What will become of the Olympic works of art?
Trade figures ask whether large-scale works by Damien Hirst and Marc Quinn will ever find a home
By Gareth Harris. Web only
Published online: 24 September 2012
The fate of two enormous works created by Damien Hirst and Marc Quinn for the recent London Olympics and Paralympics Games is uncertain, with key trade figures questioning whether the large-scale pieces will ever find a home.
The Olympic Games ended on 12 August with a spectacular closing ceremony that featured pop stars, supermodels and a floor designed by Hirst that covered the entire length of the stadium. The floor formed a giant Union Jack in patriotic, spin-painted colours, with the flag's bars and diagonals decorated in newsprint. According to White Cube, Hirst’s London gallery, the installation was returned to the artist.
Quinn, meanwhile, recreated for the Paralympics opening ceremony on 29 August his provocative Alison Lapper Pregnant work which occupied the fourth plinth in Trafalgar Square in London in 2005. The original marble work, which depicted the eponymous disabled artist, measured 12ft but the new version was 43ft high. “This [later] work was an inflatable made with a new technique,” Quinn says, adding that it “will not be sold”.
When asked if the two works would appeal to private collectors, the New York-based art dealer Ed Winkleman said: “I would think there's not much of a market for work that large outside its original installation. Where could you ever present it again? Then again, it is Damien Hirst, so if anyone can figure out how to place it, he and his dealers would be the ones. Perhaps break it up? In the end, [the Hirst installation] was a very site-specific work, and I would think its appeal outside that context is not something easy to convince a collector of.” Winkleman is co-founder of the Moving Image contemporary video art fair which opens at the Bargehouse on London's Southbank next month (11-14 October).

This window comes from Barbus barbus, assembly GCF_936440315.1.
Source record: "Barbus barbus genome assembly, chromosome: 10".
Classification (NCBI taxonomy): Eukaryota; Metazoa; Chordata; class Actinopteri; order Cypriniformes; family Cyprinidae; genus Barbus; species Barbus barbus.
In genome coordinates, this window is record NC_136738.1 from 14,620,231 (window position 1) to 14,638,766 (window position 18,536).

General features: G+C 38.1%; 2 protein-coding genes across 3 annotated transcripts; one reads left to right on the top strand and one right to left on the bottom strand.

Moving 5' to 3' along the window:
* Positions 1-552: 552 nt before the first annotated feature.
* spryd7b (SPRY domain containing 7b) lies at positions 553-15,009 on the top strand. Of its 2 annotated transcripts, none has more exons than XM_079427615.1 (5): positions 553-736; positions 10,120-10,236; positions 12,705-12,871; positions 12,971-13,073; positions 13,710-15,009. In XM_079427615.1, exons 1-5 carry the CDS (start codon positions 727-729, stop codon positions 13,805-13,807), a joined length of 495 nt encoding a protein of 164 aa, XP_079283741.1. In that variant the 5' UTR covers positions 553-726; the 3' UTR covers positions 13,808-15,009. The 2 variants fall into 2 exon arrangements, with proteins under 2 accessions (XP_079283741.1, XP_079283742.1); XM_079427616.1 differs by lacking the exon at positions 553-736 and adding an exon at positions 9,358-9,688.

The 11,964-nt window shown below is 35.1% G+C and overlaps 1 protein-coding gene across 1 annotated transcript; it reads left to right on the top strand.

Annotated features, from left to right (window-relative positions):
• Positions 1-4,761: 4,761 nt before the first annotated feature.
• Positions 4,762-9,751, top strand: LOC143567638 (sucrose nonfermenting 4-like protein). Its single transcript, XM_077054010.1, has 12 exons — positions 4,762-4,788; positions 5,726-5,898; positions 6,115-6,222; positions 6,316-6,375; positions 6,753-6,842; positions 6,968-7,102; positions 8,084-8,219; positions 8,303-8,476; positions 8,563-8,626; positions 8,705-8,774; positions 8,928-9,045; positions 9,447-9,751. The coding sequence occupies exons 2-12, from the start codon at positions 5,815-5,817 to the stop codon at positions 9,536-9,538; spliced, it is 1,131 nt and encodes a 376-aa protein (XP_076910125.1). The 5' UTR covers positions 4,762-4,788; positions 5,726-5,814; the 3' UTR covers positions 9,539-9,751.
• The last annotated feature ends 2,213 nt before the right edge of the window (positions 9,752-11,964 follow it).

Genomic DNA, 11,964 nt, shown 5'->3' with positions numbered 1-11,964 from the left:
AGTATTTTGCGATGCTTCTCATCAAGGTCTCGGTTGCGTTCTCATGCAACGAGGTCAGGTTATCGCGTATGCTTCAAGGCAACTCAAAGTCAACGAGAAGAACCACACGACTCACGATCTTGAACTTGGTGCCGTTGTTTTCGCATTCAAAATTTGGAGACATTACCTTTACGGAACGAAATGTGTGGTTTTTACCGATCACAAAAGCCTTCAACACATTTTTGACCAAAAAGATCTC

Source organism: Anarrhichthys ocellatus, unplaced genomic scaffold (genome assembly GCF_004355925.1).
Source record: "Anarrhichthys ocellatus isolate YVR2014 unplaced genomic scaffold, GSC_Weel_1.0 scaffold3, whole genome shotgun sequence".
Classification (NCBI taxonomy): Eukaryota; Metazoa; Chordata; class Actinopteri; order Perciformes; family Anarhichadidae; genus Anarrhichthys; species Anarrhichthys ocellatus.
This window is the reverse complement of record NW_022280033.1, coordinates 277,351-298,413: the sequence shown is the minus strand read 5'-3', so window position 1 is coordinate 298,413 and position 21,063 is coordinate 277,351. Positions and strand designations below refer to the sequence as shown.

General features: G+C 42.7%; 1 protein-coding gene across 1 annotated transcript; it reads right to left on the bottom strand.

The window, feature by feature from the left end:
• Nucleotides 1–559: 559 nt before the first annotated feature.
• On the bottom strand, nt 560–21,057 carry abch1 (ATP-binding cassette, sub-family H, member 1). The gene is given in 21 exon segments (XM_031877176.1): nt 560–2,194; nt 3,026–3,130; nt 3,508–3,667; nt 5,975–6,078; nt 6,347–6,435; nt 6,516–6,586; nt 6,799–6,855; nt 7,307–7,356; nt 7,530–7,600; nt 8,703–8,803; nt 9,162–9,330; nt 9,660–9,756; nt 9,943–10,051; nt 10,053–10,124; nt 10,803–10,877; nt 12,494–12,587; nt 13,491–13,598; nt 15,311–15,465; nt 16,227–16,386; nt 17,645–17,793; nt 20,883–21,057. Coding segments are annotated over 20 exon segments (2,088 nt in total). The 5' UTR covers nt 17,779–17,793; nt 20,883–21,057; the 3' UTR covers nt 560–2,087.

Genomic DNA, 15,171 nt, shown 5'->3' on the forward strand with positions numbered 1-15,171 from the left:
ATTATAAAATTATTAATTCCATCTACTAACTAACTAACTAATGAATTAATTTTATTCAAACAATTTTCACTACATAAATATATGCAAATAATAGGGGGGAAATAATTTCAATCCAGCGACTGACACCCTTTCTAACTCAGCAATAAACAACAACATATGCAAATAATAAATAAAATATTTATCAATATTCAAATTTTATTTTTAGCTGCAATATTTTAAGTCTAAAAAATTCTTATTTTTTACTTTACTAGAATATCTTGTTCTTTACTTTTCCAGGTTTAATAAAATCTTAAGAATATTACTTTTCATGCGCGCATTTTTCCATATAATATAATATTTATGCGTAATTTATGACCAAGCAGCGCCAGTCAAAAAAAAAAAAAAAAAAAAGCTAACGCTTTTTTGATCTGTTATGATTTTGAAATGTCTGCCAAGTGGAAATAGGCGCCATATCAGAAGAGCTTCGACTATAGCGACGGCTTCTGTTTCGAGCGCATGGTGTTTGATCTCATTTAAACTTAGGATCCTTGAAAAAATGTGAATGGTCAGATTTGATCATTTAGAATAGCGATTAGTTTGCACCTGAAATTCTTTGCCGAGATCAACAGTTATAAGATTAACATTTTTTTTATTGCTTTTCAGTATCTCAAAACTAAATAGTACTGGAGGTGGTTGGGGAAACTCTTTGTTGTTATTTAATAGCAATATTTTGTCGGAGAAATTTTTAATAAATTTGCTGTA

Other commentators note a shift towards vast art with the London-based collector Jason Lee pointing out how galleries and auction houses have turned to large outdoor works in recent years, citing the annual “Beyond Limits” statuary exhibition organised by Sotheby’s at Chatsworth House in Derbyshire (until 28 October).
“The works showcased by Damien Hirst and Marc Quinn [at the Olympics and Paralympics] take this outdoor art to a different level,” Lee says. “They raise awareness of the artists, giving them international exposure, rather than appealing [directly] to collectors.” He strikes a note of caution, however, saying: “The monumental scale makes it harder to place [the works] with private collectors.” Lee is co-founder of the Artnesia company which presents the exhibition "Time, after Time: Parallels Between Young American Artists and Italian Masters" at the Ronchini gallery in London (until 2 October).
Alma Luxembourg of Luxembourg & Dayan gallery in London nonetheless believes that the oversized works could tap into current market trends. “There are sculpture gardens and private foundations that may accommodate the pieces. Art history has shown that space often dictates the form of art. Today’s fashion for large-scale architecture, both private and public, coupled with the growing number of collectors for contemporary art means that works on this scale can find favour,” she says.
Meanwhile, a UK contemporary art curator, who preferred to remain anonymous, says that the two works were “theatrical set pieces used purely for window dressing”.
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